Fitch downgrades Long-Term Local-Currency to RD

Fitch Ratings has downgraded the nation’s Long-Term Local-Currency (LTLC) Issuer Default Rating (IDR) to restricted default (RD) – from ‘CCC’ due to missed payments on some local-currency-denominated bonds issued prior to the domestic debt exchange programme (DDEP).

Last month, the rating agency upgraded Ghana’s LTLC IDR to ‘CCC’ from ‘RD’ on account of the completion of the local debt restructuring programme effective February 21, 2023.

However, the reversal reflects missed payments on bonds that were not tendered or held by ineligible entities for participating in the domestic debt exchange, the rating agency noted.

“The downgrade of Ghana’s LTLC IDR to RD reflects the missed payments on some local-currency-denominated bonds that were not tendered or that are held by entities not eligible for participating in the domestic debt exchange,” Fitch said in a note on the subject.

This comes after the government announced it was resuming payments on local-currency bonds issued prior to the domestic debt exchange on 13th March, 2023 to bondholders who were either ineligible or did not participate in the domestic debt exchange. However, only coupon payments on the two-year note that matured on 20th February, 2023 and the 20-year note maturing in 2039 had been made, with the principal payment on the former note still outstanding.

The authorities have acknowledged that 35 payments, whether principal or coupon, were due on the outstanding ‘old bonds’ between 20th January, 2023 and 20th April, 2023. Following a meeting with representatives of individual bondholders and pension funds, the government announced having reached an agreement on a pathway toward the settlement of the outstanding debt obligations by 28th April, 2023, but Fitch has voiced concerns over whether missed payments will be settled to all categories of holders of ‘old bonds’ or only to specific categories.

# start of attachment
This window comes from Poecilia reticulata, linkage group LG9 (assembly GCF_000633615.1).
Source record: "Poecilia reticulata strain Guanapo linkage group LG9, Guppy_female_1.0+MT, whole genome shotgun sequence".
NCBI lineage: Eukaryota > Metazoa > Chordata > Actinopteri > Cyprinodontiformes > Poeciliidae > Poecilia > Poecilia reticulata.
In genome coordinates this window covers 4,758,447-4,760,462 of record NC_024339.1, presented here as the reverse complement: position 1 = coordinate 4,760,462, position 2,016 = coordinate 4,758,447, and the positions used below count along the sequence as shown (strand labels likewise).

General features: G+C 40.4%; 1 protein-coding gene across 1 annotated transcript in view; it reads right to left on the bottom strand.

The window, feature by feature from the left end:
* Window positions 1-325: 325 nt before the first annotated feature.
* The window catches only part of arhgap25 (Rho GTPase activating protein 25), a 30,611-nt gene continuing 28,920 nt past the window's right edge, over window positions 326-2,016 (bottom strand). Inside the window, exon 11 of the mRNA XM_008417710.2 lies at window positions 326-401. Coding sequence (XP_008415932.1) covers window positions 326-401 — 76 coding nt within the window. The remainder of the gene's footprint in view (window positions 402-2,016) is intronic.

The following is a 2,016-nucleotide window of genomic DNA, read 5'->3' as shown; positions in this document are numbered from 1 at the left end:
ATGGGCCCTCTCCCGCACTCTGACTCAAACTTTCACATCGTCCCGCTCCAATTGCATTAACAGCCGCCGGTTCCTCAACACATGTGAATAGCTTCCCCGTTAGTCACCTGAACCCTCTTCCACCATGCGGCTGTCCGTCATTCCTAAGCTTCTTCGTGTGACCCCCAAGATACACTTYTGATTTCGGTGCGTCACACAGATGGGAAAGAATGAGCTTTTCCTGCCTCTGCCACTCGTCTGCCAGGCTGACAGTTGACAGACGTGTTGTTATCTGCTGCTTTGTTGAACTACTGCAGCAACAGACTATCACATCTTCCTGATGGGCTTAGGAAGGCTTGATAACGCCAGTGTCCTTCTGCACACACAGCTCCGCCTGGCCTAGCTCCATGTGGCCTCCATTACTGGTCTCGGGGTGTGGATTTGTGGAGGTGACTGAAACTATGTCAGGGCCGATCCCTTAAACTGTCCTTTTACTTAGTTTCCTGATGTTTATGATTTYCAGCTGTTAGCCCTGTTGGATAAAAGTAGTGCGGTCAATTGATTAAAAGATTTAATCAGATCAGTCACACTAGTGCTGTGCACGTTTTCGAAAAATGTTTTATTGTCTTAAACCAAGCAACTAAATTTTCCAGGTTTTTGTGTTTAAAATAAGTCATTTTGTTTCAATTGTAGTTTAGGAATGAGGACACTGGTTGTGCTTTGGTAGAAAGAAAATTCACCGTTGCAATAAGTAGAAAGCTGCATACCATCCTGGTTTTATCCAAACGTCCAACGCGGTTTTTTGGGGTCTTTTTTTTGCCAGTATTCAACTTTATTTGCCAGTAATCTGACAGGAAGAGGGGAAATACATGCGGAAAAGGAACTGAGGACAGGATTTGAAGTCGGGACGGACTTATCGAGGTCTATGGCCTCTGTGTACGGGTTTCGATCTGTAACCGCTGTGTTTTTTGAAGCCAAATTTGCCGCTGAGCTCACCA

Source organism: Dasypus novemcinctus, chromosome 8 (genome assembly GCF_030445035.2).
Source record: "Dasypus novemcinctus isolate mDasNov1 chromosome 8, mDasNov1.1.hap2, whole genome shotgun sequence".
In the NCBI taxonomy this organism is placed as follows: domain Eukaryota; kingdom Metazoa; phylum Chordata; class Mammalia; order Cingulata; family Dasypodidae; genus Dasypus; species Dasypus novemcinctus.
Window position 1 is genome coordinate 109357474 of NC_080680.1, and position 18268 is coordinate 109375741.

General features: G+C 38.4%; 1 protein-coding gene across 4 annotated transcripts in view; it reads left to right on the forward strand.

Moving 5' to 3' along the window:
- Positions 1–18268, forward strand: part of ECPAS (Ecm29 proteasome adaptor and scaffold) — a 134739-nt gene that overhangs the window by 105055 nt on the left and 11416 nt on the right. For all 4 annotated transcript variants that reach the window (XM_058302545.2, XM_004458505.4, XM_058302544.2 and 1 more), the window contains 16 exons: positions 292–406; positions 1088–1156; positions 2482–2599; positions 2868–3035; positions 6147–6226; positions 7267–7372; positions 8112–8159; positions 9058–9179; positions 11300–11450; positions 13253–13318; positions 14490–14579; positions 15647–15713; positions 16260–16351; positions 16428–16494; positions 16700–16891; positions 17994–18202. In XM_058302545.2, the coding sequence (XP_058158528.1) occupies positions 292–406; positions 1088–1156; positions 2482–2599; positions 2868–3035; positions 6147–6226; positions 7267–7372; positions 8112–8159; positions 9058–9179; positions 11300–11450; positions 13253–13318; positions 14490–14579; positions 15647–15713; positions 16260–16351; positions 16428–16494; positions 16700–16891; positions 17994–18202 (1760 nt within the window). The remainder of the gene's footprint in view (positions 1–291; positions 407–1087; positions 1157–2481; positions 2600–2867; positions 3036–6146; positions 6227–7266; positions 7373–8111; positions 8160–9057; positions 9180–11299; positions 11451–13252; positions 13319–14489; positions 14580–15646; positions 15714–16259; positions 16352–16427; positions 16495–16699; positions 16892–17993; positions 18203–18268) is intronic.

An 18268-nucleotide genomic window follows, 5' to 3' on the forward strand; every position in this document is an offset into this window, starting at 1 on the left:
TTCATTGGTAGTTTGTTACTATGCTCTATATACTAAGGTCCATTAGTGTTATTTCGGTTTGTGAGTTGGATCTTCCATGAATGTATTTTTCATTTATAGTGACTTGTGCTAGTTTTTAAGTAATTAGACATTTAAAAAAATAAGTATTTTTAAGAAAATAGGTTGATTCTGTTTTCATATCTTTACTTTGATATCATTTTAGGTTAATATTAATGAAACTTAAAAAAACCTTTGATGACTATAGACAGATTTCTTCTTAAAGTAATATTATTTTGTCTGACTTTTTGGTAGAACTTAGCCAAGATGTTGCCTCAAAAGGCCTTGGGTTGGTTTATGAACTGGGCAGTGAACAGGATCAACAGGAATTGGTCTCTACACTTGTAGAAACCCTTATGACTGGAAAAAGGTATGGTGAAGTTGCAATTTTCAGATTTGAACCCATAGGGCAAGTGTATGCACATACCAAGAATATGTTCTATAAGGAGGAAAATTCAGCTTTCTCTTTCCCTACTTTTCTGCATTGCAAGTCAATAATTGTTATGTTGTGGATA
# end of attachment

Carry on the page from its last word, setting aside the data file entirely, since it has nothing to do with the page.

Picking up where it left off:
Furthermore, Fitch has downgraded to ‘CC’ from ‘CCC’ the issue rating of five local-currency bonds issued prior to the debt exchange and has subsequently withdrawn the rating on these securities due to the limited information and uncertainty regarding the timely servicing of the securities issued before the domestic debt exchange.

Fitch, meanwhile, has affirmed the ‘CCC’ issue rating of local-currency bonds issued on the completion date of the domestic debt exchange programme, with the first coupon payments on these bonds due in August 2023.

Despite a substantial redemption reprofiling and significantly lowered interest rates, Fitch estimates that the present value of public debt-to-GDP has been reduced by only 1percent to slightly above 100 percent of GDP (in present value terms) using the standard 5 percent discount rates that apply in the IMF/World Bank debt sustainability framework for low-income countries.

Fitch also noted that IMF support for Ghana will likely depend on the government’s ability to show a path toward bringing the present value of debt to 55 percent of GDP over the forecast horizon on the basis of the IMF/World Bank debt sustainability analysis and the ability of official bilateral creditors to provide financing assurances in the context of the Common Framework of external debt restructuring that authorities have requested.

“Fitch does not expect the provision of financing assurances, which will pave the way for an IMF Board approval of the ECF arrangement and for a new debt sustainability analysis to be published, before the end of 2Q23,” the rating agency added.

The LTFC IDR was downgraded by Fitch to ‘RD’ from ‘C’ on 21st February, 2023 following the expiration of the grace period for a missed Eurobond coupon payment, while the issue rating on Ghana’s US dollar-denominated notes due October 2030 was downgraded to ‘CC’ from ‘B-‘ on 21st December, 2022.

Once Fitch receives satisfactory confirmation that Ghana has settled all the missed payments, it said it will assign Ghana’s LTLC IDR based on a forward-looking assessment of its willingness and capacity to honour its local currency debt. Evidence that the partially-guaranteed notes will be excluded from the external debt restructuring could lead to an upgrade of the issue rating on the partially guaranteed notes.